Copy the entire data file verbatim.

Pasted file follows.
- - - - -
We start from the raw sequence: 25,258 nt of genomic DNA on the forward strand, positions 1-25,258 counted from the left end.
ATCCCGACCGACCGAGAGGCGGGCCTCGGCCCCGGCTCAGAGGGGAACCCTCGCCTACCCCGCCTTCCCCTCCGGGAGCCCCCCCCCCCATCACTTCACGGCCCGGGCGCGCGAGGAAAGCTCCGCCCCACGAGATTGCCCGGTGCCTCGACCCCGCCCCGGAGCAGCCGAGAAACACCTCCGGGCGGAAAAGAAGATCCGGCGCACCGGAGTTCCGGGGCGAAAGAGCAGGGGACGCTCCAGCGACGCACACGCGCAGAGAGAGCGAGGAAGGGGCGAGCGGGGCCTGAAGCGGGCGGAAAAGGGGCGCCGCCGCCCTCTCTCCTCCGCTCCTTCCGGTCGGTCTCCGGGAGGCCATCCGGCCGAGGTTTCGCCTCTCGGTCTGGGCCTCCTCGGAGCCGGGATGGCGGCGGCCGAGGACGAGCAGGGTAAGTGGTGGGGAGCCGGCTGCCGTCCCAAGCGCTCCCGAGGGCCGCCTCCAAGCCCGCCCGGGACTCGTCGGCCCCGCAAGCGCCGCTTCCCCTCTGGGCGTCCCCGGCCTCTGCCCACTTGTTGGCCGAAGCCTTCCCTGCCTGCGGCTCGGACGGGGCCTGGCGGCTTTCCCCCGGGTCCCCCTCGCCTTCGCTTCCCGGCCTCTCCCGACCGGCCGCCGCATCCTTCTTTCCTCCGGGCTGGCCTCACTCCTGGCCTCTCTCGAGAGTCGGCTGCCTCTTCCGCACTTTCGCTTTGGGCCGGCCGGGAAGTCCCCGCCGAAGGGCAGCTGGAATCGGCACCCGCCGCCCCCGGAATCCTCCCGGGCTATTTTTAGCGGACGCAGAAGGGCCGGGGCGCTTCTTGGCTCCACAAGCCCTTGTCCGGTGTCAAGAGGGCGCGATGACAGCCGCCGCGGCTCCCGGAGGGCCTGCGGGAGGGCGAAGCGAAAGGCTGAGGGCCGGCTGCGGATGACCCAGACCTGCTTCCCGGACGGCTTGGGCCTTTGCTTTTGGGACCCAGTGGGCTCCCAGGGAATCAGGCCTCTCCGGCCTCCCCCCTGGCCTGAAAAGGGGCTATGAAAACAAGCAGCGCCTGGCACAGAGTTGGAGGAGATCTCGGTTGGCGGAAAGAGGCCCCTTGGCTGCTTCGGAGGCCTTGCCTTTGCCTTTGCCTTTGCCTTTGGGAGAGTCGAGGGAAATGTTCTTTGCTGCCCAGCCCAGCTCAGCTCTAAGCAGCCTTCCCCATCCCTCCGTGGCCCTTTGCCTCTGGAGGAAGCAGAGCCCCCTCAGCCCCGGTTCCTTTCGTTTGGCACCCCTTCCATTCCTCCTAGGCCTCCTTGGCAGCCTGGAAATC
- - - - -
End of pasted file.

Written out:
We start from the raw sequence: 25,258 nt of genomic DNA on the forward strand, positions 1-25,258 counted from the left end.
ATCCCGACCGACCGAGAGGCGGGCCTCGGCCCCGGCTCAGAGGGGAACCCTCGCCTACCCCGCCTTCCCCTCCGGGAGCCCCCCCCCCCATCACTTCACGGCCCGGGCGCGCGAGGAAAGCTCCGCCCCACGAGATTGCCCGGTGCCTCGACCCCGCCCCGGAGCAGCCGAGAAACACCTCCGGGCGGAAAAGAAGATCCGGCGCACCGGAGTTCCGGGGCGAAAGAGCAGGGGACGCTCCAGCGACGCACACGCGCAGAGAGAGCGAGGAAGGGGCGAGCGGGGCCTGAAGCGGGCGGAAAAGGGGCGCCGCCGCCCTCTCTCCTCCGCTCCTTCCGGTCGGTCTCCGGGAGGCCATCCGGCCGAGGTTTCGCCTCTCGGTCTGGGCCTCCTCGGAGCCGGGATGGCGGCGGCCGAGGACGAGCAGGGTAAGTGGTGGGGAGCCGGCTGCCGTCCCAAGCGCTCCCGAGGGCCGCCTCCAAGCCCGCCCGGGACTCGTCGGCCCCGCAAGCGCCGCTTCCCCTCTGGGCGTCCCCGGCCTCTGCCCACTTGTTGGCCGAAGCCTTCCCTGCCTGCGGCTCGGACGGGGCCTGGCGGCTTTCCCCCGGGTCCCCCTCGCCTTCGCTTCCCGGCCTCTCCCGACCGGCCGCCGCATCCTTCTTTCCTCCGGGCTGGCCTCACTCCTGGCCTCTCTCGAGAGTCGGCTGCCTCTTCCGCACTTTCGCTTTGGGCCGGCCGGGAAGTCCCCGCCGAAGGGCAGCTGGAATCGGCACCCGCCGCCCCCGGAATCCTCCCGGGCTATTTTTAGCGGACGCAGAAGGGCCGGGGCGCTTCTTGGCTCCACAAGCCCTTGTCCGGTGTCAAGAGGGCGCGATGACAGCCGCCGCGGCTCCCGGAGGGCCTGCGGGAGGGCGAAGCGAAAGGCTGAGGGCCGGCTGCGGATGACCCAGACCTGCTTCCCGGACGGCTTGGGCCTTTGCTTTTGGGACCCAGTGGGCTCCCAGGGAATCAGGCCTCTCCGGCCTCCCCCCTGGCCTGAAAAGGGGCTATGAAAACAAGCAGCGCCTGGCACAGAGTTGGAGGAGATCTCGGTTGGCGGAAAGAGGCCCCTTGGCTGCTTCGGAGGCCTTGCCTTTGCCTTTGCCTTTGCCTTTGGGAGAGTCGAGGGAAATGTTCTTTGCTGCCCAGCCCAGCTCAGCTCTAAGCAGCCTTCCCCATCCCTCCGTGGCCCTTTGCCTCTGGAGGAAGCAGAGCCCCCTCAGCCCCGGTTCCTTTCGTTTGGCACCCCTTCCATTCCTCCTAGGCCTCCTTGGCAGCCTGGAAATC